How We Beat the Crowds in Kenya’s Masai Mara

3 min Read November 24, 2016

How We Beat the Crowds in Kenya’s Masai Mara

wildebeest1Anouk is traveling in Kenya right now, and while November is not traditionally the busy season, we still recommend staying in the less-crowded conservancies to really make the most of any visit to the Masai Mara. She’ll be enjoying 4 nights at Saruni Mara and Saruni Wild in the Mara North Conservancy.
The Masai Mara is a truly spectacular safari destination especially during the annual migration of wildebeest and zebra, when millions of animals follow the unbroken cycle of survival as they move between Tanzania and Kenya in search of fresh grasses. The sight of more than a million of these creatures moving as a great mass across the Savannah is one of the most enthralling safari experiences a person can ever hope to witness.
But even if you visit beyond the magical months of August through September, you are certain to see large resident herds of zebra and wildebeest along with lion, cheetah, hippo, elephant, leopard, buffalo, warthog and giraffe. Couple the incredible wildlife of this area, with a beautiful and varied landscape of rivers, rolling hills and woodlands — and you can see why the Masai Mara is the most popular national park in Africa. Unfortunately this also makes it one of the busiest wildlife destinations on the continent. And almost nothing is worse in our opinion, than a spectacular sighting of a cheetah and her cubs, surrounded by a dozen minibuses.
How to Avoid the Safari Minibuses
MasaiSo how do we get our clients to enjoy the Mara, without the crowds of tourists? The answer is quite simple really, we suggest staying in camps that have made their home just outside the official borders of the National Reserve, in the “Conservancies”. Conservancies in Kenya (and in Tanzania) are large tracts of land, often adjoining National Parks, that eco-tourist operators rent from local communities or private ranches. The agreement is based on the understanding that the rented land is not used for grazing cattle or farming, but left alone for the exclusive use of wildlife, and a small tourist population armed with cameras. It’s been a win-win situation for both wildlife, tourists, and traditional cultures like the Maasai and Samburu who live in these areas.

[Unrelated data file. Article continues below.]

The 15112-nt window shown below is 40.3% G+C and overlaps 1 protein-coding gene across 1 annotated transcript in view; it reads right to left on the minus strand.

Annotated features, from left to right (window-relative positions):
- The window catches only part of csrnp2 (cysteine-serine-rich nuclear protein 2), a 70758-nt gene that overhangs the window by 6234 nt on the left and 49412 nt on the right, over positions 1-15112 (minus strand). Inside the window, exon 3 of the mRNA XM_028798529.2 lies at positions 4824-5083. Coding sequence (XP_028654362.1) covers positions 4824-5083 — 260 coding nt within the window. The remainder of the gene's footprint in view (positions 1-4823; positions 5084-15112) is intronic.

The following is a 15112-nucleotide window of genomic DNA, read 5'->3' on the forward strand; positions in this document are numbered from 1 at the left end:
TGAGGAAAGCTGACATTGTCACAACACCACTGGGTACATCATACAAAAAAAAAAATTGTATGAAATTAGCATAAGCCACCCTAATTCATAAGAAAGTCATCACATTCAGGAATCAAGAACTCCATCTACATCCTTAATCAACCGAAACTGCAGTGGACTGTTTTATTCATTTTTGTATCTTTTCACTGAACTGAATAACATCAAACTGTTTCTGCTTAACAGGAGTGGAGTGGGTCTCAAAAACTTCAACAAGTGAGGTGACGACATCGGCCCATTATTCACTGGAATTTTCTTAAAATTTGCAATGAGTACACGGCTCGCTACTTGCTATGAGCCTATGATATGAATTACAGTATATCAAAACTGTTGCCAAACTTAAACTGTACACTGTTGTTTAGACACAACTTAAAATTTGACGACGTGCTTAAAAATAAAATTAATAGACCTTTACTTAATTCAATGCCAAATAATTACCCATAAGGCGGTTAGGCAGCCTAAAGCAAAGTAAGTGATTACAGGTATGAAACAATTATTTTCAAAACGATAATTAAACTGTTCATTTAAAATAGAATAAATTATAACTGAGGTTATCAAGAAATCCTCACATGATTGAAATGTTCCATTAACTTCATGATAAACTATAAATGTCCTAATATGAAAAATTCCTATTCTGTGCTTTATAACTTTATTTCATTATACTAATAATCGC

It’s a Win-Win!
By booking a safari in a conservancy, we not only help support the local community and wildlife conservation efforts, but also guarantee our clients a unique safari experience. The Maasai around the Mara have found many more employment opportunities at the camps. Their children can afford to attend schools, and new schools and clinics have sprouted up as the leases paid have provided a regular income to many individual families.
And How is the Safari Experience Better in a Conservancy?
Animals are notorious for ignoring “official borders” especially when there are no fences involved. The minute the Conservancy concept took root (in the early 1990’s in the Mara), the wildlife embraced the new grazing areas with enthusiasm, and never looked back. These days the sightings in the Conservancies are actually better than in the official Mara Reserve. An unofficial poll taken in our office confirmed this!
sarunimaracampThe camps that operate in the Mara Conservancies also restrict the number of clients (and therefore crowds) to a very neat and basic sum of: One tourist tent for every 700 acres of conservancy land. So you get to enjoy the abundance of wildlife without seeing other tourists. The Conservancies are also more remote, so clients tend to fly-in which also naturally restricts the number of people coming in and enjoying game drives (no self-drive or day-trippers).
As the land is privately leased from the Maasai, the rules that bind visitors to their 4×4’s in National Parks, are not enforced in the Conservancies. This allows for those wonderful sundowners, overlooking the beautiful Mara Plains, as well as thrilling bushwalks with armed Maasai warriors to protect you. You can also enjoy night drives which are very exciting and offer much better chances of spotting the elusive leopard!
What Camps Do We Recommend?
Because the official Masai Mara Reserve has become somewhat crowded we have in the past few years really drifted towards favoring camps located in the conservancies that make up the larger Mara Eco-System. Clients still get to spend a full day or two (depending on the length of their itinerary) in the Mara Reserve with a picnic lunch, but the rest of the game drives take place in the more exclusive conservancies. We highly recommend Elephant Pepper Camp, Saruni Mara, Cottar’s 1920’s Camp, and Bateleur Camps. These camps all offer extraordinary levels of comfort without compromising the true safari experience.
If you would like to book your next Kenya safari and stay in a Conservancy in the Mara Eco-System, don’t hesitate to contact us.

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